Arizona Woman Attacked By BearArizona Game and Fish Department, Bear Hunting Magazine
A woman from Gilbert, Arizona was attacked by a black bear earlier this week while walking her dog in the city of Pinetop one evening. Investigators said the black bear had been scavenging for food in a dumpster about 60 yards from where the attack occurred.
According to local officials the bear approached and attacked the woman three separate times before running away. A motorist who witnessed the first attack used a horn to scare the bear up into a tree, but the bear returned and attacked the woman again before witnesses were able chase the bruin away with a vehicle. The bear returned for a third time to attack the victim before running away.
The 61 year-old woman was airlifted to Scottsdale Healthcare Osborn Medical Center and underwent surgery where she is listed in stable but serious condition.
Wildlife officials responded to the scene and used tracking dogs to search for the animal. A bear was found several hundred yards from the site of the attack and immediately killed. Officials said the bear weighed 200-300 pounds.
The Arizona Game and Fish Department is conducting a forensic investigation to confirm that the slain bear was responsible for the attack.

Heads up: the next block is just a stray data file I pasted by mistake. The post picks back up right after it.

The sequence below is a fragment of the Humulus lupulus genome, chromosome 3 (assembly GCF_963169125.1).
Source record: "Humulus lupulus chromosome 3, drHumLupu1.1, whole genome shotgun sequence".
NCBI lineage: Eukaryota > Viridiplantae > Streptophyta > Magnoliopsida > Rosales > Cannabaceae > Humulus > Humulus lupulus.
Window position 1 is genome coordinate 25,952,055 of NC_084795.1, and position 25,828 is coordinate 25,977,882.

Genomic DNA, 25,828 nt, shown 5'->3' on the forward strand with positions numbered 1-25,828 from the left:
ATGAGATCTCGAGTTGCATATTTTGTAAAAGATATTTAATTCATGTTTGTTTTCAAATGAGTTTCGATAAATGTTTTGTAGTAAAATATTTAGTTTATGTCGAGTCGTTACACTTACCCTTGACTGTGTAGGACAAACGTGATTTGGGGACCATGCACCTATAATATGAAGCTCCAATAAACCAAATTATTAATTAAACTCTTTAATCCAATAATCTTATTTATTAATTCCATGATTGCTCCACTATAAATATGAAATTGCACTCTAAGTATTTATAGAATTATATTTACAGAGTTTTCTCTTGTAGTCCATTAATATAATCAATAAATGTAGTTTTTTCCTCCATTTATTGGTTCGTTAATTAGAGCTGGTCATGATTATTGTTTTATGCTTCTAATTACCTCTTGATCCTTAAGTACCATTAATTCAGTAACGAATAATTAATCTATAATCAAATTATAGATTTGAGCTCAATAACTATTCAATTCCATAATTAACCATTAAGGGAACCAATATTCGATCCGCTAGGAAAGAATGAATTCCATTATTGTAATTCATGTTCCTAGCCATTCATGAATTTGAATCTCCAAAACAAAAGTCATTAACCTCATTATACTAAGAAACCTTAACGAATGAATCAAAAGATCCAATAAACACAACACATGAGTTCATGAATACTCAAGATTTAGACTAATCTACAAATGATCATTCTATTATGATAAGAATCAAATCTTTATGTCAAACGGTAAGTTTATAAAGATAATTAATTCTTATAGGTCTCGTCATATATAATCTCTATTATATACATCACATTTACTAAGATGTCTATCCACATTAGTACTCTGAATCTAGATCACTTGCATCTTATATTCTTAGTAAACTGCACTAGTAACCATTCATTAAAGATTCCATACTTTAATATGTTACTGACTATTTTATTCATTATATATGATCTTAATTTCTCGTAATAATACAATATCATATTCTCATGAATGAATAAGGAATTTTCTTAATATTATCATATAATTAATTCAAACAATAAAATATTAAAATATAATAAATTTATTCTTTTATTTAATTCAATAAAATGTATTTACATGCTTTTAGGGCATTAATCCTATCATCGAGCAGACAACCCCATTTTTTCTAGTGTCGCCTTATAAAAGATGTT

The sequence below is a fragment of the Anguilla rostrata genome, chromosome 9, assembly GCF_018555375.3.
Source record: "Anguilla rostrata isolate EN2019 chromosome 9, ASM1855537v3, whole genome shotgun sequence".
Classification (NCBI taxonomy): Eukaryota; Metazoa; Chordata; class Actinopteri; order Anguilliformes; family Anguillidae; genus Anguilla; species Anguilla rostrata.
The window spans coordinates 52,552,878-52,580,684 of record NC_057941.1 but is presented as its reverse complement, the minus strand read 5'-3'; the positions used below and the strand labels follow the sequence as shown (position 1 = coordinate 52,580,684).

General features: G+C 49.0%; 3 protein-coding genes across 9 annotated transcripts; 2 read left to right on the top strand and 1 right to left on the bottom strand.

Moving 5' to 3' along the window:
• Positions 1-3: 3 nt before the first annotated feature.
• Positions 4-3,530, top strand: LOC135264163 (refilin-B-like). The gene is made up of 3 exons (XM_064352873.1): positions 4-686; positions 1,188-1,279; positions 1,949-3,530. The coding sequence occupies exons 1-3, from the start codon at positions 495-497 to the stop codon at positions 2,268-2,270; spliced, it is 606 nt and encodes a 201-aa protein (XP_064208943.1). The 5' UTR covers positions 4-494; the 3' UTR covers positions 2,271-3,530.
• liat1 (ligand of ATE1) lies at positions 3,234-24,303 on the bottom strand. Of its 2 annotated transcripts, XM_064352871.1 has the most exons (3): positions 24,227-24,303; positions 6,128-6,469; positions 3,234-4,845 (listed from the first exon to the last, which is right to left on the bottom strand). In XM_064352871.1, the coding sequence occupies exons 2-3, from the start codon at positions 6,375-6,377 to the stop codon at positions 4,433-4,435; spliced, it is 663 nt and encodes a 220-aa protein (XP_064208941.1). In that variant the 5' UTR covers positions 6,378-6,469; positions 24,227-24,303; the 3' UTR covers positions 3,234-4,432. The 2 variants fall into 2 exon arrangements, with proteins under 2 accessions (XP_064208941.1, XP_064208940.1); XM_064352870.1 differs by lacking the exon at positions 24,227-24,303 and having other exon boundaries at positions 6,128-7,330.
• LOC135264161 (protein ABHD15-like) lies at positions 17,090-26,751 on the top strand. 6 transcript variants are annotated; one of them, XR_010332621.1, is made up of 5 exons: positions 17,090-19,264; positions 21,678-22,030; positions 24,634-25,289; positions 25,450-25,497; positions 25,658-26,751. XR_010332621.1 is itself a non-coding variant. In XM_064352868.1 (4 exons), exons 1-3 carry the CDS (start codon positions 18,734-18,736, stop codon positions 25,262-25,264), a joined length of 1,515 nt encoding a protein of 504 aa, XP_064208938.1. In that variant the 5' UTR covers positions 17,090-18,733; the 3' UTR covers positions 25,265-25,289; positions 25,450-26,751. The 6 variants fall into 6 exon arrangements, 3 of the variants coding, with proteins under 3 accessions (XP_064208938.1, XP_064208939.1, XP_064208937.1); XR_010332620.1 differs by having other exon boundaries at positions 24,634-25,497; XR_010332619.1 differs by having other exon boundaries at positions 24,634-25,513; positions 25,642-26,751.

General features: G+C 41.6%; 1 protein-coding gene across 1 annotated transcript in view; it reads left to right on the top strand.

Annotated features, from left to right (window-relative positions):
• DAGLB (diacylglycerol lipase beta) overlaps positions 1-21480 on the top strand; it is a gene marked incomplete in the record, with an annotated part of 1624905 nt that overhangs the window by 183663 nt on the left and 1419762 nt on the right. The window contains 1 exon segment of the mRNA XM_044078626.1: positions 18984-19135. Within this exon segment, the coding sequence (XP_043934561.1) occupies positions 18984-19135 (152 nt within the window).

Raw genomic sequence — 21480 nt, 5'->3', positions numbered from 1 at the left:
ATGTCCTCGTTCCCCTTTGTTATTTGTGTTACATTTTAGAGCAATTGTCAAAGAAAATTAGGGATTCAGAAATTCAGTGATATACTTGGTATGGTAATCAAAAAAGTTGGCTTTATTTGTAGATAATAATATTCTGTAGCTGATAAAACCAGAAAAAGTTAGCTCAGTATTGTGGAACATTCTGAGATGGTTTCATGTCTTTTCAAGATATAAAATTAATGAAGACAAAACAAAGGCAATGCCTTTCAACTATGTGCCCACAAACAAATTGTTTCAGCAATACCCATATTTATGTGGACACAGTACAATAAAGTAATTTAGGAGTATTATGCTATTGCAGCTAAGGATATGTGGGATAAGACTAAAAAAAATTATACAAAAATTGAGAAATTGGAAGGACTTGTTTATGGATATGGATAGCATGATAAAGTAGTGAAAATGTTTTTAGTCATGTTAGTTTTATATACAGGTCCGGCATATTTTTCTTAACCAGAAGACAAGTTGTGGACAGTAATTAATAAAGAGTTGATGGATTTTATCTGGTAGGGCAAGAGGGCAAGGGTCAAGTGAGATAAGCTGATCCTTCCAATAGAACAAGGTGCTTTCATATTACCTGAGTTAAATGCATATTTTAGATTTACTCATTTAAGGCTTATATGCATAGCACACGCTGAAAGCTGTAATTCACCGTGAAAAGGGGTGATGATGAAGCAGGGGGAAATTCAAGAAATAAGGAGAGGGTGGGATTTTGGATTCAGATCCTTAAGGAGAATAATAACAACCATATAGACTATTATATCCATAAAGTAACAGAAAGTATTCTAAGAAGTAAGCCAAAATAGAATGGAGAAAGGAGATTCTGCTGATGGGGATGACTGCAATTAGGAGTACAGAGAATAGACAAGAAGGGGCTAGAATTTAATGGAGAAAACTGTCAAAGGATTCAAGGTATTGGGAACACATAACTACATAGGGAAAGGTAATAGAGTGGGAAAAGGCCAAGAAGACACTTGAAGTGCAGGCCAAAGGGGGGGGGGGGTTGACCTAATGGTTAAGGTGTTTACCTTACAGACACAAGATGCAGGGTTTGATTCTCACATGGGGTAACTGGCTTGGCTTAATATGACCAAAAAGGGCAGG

"This was an especially aggressive, predatory attack that reminds us that wildlife can be unpredictable," said Larry Voyles, director of the Arizona Game and Fish Department. "Bears are particularly active at this time of year, and we don't believe this attack is related to wildfires in northeastern Arizona. Bears are easily drawn to human food sources, like dumpsters, trash cans and campsites especially during times of drought."
The Arizona Game and Fish Department completed its portion of the forensic necropsy of a bear that is believed to have attacked a woman in Pinetop on Tuesday. The necropsy included both an extensive external and internal exam and was conducted by the department's veterinarian and law enforcement investigators.
The procedure did not yield any immediately identifiable human material. However, a significant amount of kitchen garbage was found in the bear's digestive tract, including a large quantity of greasy kitchen paper towels. The necropsy revealed that the mature male black bear was in good physical condition with no obvious injuries or maladies that may have contributed to his aggressive behavior.
The team collected numerous evidence samples from the bear's teeth, claws, fur and digestive tract that were flown to the nationally-recognized Wyoming Game and Fish Wildlife Forensic and Fish Health Laboratory. The lab will carry out testing to determine if there is a link between the adult male black bear and the attack. Barring complications, initial test results could be available within a week.
The bear is being tested for rabies and those results are expected later this week, although officials do not believe the animal had rabies. Although unlikely, if the forensic necropsy determines that the bear was not the one responsible for the attack, efforts will continue to find the correct bear.
Results of DNA testing on an adult male black bear have confirmed that the animal is the one that attacked a woman in Pinetop last week.
The rabies test carried out by the Arizona Department of Health Services came back negative.